At the time of writing this article, the Australian Government is continuing to announce increasing measures to shut down businesses, including many retailers, in order to slow or cease the spread of coronavirus (COVID-19). We are working with tenants and landlords to assist in negotiating a position which will be acceptable to landlords and which will enable tenants to remain solvent and ‘hibernate’ in the short term and be able to remain viable for years to come.
Whilst the impact of these shut downs are devastating their own right, there is also the key question of how this will impact retail contracts. One of the key clauses that retailers are seeking to be released from are rent obligations in lease agreements, and our focus in this article will be on leases. However, these concepts can be applied to most other contracts including supply contracts.
The Government appears to be considering measures to provide rent relief to tenants of commercial and (hopefully this will include retail leases), however at the time of writing this has not yet been implemented. As such, at least until such measures are announced, tenants will need to rely on force majeure or frustration.
However, from many discussions with industry, it seems like the best approach is going to be a negotiated position where both parties can be satisfied with the outcome. It also seems that many parties (both tenants and landlords alike) are waiting for further announcements from the Government as this may determine how much rent relief/negotiation is going to be required.
Many contracts contain a force majeure clause, generally relieve a party from liability for non-performance if circumstances beyond the party’s control prevent fulfilment of contractual obligations.
Whether the force majeure clause is triggered depends on the drafting of the clause. From our experience, it is quite rare for a contract to specifically identify a pandemic or an epidemic, as a specific trigger for force majeure (although we expect that going forward these will be the norm). Some clauses may make reference to a Government ban or intervention which may trigger the clause, in which case it can be relied upon. However, often a shopping Centre lease will allow the landlord to close the shopping centre in certain instances (including emergency).
Usually a force majeure event will be broadly defined as “any event or circumstance beyond the reasonable control” of a party, then there may be some argument that the clause is triggered but it would need to be determined on a case by case basis.
Arguably, contracts that were entered into in February or later may be considered reasonably foreseeable and therefore, may not trigger the force majeure clause.
It is also important to note that many retail leases expressly exempt “payment of rent” from the force majeure clause.
If you are contracting with a foreign business, it may be the case that their international laws could apply to trigger the force majeure clause, such as the Government restrictions in China and Italy.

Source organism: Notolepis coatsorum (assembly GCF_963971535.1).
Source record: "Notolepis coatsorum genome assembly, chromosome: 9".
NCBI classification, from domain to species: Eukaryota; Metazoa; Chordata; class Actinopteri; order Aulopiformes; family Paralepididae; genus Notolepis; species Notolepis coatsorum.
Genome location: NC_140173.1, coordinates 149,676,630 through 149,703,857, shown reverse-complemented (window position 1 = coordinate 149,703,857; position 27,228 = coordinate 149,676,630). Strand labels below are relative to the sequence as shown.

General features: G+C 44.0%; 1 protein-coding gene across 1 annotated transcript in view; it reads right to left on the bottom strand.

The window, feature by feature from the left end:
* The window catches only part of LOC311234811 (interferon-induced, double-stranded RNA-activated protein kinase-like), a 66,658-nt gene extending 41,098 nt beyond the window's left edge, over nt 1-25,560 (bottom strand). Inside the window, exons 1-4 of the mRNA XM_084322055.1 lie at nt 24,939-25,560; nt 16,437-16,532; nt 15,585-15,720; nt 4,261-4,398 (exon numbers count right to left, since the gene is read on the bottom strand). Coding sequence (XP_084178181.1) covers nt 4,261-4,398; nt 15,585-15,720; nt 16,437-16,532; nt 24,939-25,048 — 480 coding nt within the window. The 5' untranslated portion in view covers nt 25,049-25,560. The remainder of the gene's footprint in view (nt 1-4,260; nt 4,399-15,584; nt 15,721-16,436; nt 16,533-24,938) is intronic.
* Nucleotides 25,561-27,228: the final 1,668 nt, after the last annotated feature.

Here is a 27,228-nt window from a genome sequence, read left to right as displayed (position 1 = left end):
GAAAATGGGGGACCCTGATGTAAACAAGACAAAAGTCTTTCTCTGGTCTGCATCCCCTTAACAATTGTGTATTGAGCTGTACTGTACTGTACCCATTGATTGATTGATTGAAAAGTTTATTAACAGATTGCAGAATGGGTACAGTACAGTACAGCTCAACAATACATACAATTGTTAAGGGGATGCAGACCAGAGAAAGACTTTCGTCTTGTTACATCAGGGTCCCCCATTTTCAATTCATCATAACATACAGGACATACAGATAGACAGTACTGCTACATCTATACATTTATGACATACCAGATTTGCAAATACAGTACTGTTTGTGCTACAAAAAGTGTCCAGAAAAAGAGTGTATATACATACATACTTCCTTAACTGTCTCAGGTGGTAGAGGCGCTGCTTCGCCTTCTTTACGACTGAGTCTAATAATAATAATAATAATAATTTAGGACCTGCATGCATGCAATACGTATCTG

In the absence of a force majeure clause, tenants may look to the doctrine of frustration as a basis of terminating their lease or other contract. In order to rely on frustration, the obligations under a contract must be incapable of being performed due to circumstances making the performance ‘radically different’ to what was undertaken by the contract. However, it is important to note that there is a high threshold to establish frustration, so the existence of the pandemic itself would not be enough to establish frustration. Further, hardship or unforeseen loss would not trigger frustration.
Unless there is a Government ban in place which prevents performance of the lease, it is unlikely that frustration can be relied upon, although the window is still open on this one. This is also the case for supply contracts which have been delayed due to COVID-19 (unless the contract specifies otherwise).
However, a contract for event services could be frustrated due to the ban on indoor gatherings or public gatherings.
From a practical perspective, the best way to deal with this situation is to discuss with your landlord or suppliers in good faith on how to best resolve the matter as it is in both of your interests. It is unlikely that any landlord would want their tenant to go insolvent, and less likely that they would want to be looking for new tenants in this climate. Wants their tenant to go insolvent and similarly, no supplier wants a customer to stop trading with them when the situation does eventually improve.
Call us if you would like assistance in discussing rent relief and other options with your landlord or a release of your obligations under your supply contracts, please do not hesitate to contact us at or give us a call on 1300 033 934 for a no-obligation quote.
The content in this article is current as at the date of publication, however the severity and government response in relation to COVID-19 situation is changing rapidly. It is your responsibility to keep up to date with the situation regularly and seek professional advice.